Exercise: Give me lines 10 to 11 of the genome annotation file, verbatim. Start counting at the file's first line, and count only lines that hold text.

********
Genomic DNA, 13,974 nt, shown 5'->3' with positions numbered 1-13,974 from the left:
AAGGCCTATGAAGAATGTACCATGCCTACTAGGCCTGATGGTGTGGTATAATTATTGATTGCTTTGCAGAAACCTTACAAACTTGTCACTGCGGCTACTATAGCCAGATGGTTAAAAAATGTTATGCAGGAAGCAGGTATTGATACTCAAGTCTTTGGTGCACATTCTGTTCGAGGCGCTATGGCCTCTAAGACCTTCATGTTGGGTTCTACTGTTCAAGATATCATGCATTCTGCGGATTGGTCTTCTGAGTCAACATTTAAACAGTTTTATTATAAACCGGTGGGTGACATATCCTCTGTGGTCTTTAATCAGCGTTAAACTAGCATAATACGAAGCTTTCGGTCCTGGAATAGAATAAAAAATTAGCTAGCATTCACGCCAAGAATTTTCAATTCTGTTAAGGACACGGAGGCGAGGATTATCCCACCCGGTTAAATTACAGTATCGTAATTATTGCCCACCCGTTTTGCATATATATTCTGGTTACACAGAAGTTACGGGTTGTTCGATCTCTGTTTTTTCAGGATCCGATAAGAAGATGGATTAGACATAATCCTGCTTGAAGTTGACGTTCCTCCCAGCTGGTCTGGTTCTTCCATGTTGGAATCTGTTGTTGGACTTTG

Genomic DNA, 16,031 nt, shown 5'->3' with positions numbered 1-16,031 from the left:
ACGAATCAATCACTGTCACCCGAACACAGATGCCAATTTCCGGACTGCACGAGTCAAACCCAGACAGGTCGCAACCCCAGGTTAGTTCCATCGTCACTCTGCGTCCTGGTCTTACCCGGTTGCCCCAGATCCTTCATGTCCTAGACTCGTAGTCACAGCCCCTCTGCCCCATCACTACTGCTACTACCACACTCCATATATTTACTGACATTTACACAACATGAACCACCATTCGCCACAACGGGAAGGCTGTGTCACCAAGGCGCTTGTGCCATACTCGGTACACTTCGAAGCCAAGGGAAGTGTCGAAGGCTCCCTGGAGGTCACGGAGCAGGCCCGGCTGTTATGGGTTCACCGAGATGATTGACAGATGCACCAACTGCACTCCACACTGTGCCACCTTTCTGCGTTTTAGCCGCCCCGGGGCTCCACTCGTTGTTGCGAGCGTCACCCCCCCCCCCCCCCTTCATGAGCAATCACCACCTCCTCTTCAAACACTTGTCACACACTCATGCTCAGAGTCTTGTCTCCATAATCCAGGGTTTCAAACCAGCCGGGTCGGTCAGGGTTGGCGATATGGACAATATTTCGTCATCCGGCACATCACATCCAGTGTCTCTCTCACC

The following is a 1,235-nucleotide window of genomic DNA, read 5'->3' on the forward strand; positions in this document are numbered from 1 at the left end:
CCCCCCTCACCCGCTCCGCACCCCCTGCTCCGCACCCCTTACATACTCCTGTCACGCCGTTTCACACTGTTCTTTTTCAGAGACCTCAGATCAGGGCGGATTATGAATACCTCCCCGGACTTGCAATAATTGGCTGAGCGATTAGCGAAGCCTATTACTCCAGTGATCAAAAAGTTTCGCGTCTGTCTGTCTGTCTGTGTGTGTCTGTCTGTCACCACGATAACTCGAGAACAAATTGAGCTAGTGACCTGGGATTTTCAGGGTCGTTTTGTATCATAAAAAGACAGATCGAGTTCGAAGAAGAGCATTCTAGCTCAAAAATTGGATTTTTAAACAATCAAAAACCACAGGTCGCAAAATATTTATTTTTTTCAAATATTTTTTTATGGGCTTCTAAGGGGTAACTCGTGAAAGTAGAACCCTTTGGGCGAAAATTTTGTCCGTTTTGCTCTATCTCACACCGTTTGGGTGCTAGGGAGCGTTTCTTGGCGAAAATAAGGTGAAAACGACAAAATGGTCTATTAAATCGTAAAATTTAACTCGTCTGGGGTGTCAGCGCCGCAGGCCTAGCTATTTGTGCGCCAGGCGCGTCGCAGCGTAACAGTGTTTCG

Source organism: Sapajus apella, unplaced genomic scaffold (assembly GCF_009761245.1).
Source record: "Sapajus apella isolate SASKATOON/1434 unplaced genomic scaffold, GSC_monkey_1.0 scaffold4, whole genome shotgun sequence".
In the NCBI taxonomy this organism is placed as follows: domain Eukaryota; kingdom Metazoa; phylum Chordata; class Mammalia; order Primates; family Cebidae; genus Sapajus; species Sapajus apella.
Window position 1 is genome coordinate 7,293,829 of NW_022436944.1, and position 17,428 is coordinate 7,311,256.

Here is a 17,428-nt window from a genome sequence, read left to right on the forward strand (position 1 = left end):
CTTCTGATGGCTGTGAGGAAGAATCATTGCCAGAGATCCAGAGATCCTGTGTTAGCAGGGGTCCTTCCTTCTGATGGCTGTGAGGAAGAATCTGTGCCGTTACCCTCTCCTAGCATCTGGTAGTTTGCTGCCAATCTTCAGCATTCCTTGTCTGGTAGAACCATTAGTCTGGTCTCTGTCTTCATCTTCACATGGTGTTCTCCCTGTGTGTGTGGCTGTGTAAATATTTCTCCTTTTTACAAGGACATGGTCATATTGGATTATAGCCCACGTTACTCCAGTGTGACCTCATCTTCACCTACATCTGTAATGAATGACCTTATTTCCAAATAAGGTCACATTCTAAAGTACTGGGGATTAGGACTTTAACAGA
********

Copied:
Window position 1 is genome coordinate 7,293,829 of NW_022436944.1, and position 17,428 is coordinate 7,311,256.

Here is a 17,428-nt window from a genome sequence, read left to right on the forward strand (position 1 = left end):